March 26, 6 – 7:30 p.m., Diaspora House
Sponsors: Allies, Black Student Union, and LGBTQA Advisor
The event will feature a dinner and informal conversation about the intersection of sexuality, gender, and race in the African American community.
Against the Closet: Black Political Longing and the Exotics of Race Aliyya Abdur-Rahman, Ph.D
March 27, 6:30 – 8 p.m., Masters 110, Mara Auditorium
Sponsor: College Life Division
Considering genres from the slave narrative to science fiction, “Against the Closet” analyzes African American literary depictions of transgressive sexualities in order to illuminate the ways in which race, politics, and sexually intersect in the social/racial ordering of United States culture and in the making of African American literature.
The Women of Downton Abbey
All month, Musselman Library
Explore the lives of women in Great Britain in the post-Edwardian era. These titles have been selected to address the massive changes that began for women as World War I, the disintegration of the class system, and the right to vote took hold.
Founded in 1832, Gettysburg College is a highly selective four-year residential college of liberal arts and sciences with a strong academic tradition that includes Rhodes Scholars, a Nobel laureate and other distinguished scholars among its alumni. The college enrolls 2,600 undergraduate students and is located on a 200-acre campus adjacent to the Gettysburg National Military Park in Pennsylvania.
Contact: Mike Baker, assistant director of communications, 717.337.6521.
Posted: Mon, 11 Mar 2013
WOW THIS IS REALLY NICE
This is pretty much exactly what happened with me and a friend. I was like, “Yeah, I know. So anyway…”
(Source: ethangelion, via )
[Image of two doors. Left door: Restroom with urinal Right door: Restroom without urinal]
See how easy that was?
(Source: ethantate, via )
Just passing along info submitted.
ETA: note in the comments that there are several problems with this poster. I appreciate the helpful criticism and hope the authors of the poster take note. It is well-meaning but needs some work.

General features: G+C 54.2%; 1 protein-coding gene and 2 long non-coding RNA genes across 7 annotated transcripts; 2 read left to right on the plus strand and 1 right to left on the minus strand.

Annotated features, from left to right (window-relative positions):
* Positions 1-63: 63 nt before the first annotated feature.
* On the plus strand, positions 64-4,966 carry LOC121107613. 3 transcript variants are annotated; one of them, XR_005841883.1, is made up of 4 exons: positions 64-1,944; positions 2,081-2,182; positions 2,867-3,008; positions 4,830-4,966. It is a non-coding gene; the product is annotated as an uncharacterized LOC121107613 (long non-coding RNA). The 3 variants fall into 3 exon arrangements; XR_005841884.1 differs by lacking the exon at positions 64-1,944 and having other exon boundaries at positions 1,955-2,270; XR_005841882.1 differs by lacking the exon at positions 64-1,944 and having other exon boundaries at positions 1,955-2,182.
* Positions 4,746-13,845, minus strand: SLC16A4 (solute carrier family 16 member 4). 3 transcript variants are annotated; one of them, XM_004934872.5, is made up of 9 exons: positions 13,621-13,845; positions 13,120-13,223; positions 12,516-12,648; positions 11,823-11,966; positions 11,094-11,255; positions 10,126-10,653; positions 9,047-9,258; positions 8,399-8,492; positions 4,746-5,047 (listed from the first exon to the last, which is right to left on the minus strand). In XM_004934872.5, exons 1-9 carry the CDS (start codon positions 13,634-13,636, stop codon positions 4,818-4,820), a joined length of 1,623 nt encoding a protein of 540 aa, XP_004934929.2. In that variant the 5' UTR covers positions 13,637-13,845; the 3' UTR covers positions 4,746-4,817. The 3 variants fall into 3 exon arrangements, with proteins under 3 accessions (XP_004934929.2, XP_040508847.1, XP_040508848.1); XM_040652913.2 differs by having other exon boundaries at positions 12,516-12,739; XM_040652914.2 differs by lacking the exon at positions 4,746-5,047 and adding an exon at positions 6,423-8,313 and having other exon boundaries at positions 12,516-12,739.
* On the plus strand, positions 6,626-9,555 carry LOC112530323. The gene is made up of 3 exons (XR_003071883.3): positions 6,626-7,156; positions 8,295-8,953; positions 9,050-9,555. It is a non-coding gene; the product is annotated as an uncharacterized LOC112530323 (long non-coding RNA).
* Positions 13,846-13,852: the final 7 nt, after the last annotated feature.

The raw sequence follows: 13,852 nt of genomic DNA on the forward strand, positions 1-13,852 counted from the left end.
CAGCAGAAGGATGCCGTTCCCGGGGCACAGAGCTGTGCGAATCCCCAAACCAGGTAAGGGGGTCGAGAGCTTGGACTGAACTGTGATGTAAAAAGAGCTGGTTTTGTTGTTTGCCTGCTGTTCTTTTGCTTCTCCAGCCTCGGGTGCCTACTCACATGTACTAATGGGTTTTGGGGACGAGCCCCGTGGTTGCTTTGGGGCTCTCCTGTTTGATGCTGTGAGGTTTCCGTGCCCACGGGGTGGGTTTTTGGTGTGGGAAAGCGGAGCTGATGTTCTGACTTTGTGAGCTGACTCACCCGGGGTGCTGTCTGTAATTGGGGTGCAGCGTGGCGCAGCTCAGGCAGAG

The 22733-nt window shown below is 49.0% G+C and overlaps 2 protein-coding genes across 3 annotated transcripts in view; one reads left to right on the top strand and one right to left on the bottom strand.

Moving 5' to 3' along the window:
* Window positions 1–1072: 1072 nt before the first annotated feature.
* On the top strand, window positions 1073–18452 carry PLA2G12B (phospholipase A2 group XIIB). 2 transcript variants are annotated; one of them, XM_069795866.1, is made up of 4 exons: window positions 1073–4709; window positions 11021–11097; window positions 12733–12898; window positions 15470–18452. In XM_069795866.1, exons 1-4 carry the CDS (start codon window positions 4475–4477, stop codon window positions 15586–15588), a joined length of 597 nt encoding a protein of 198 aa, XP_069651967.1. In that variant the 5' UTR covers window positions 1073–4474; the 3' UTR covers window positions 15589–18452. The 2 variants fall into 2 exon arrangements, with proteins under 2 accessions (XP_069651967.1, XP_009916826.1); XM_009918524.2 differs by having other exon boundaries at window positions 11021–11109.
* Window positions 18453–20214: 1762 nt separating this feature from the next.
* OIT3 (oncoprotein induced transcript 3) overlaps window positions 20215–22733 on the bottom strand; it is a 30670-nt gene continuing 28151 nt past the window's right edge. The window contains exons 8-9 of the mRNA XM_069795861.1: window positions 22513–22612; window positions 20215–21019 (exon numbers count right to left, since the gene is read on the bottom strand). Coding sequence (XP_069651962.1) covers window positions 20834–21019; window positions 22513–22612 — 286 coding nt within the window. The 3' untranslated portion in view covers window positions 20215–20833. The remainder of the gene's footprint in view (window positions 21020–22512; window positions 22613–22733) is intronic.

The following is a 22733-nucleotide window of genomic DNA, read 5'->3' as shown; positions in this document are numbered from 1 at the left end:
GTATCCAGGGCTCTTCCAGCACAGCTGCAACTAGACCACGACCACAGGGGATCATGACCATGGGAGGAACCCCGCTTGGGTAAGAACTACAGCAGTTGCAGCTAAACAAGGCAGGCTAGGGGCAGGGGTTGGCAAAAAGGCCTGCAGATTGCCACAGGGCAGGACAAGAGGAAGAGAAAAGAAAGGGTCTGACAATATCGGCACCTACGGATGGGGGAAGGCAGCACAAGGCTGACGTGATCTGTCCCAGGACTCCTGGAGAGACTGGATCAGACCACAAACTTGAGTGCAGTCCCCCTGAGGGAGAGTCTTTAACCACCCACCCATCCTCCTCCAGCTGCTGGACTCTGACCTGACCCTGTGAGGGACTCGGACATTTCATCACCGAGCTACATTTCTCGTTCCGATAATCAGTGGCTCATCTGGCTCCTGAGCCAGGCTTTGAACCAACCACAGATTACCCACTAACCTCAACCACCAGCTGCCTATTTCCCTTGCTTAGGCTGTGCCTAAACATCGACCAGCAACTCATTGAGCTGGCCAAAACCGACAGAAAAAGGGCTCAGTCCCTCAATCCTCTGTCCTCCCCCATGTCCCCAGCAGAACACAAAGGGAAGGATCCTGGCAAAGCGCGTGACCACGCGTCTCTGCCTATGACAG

Great for safe spaces and LGBTQ centers!
best sign omg
yES THIS IS MY COUNTRY
Well I can’t NOT reblog this.
Activists in Japan have an answer to the It Gets Better Project - their own campaign to combat LGBT youth suicide.
The project’s co-founder, Fumino Sugiyama, says efforts will launch Sept. 10, World Suicide Prevention Day, to tell LGBT youth that it’s okay to be who they are even in the face of bullying and other challenges. Some background from the Wall Street Journal, of all places:
The campaign comes amid growing attention to gay culture — and the surrounding pressures — in Japan. Last week, the Japanese government mentioned for the first time in its annual national policy to prevent suicide the need to offer special support for the gay community. In response to the government’s move, Taiga Ishikawa, a member of Tokyo’s Toshima ward assembly, set up an online LGBT community.
Change is coming - everywhere!
“The Office of Human Rights transgender and gender identity non-discrimination campaign will appear throughout DC in Fall and Winter of 2012. The campaign will feature five transgender or gender non-conforming people in a series of five ads. The campaign aims to increase understanding of the community, reduce discriminatory incidents in DC and increase reporting of discrimination when it happens.”
just saw this on facebook https://www.facebook.com/DCOHR
<3 <3 <3 <3 <3 <3 <3 <3 <3
THIS IS BEAUTIFUL.
This is really cool.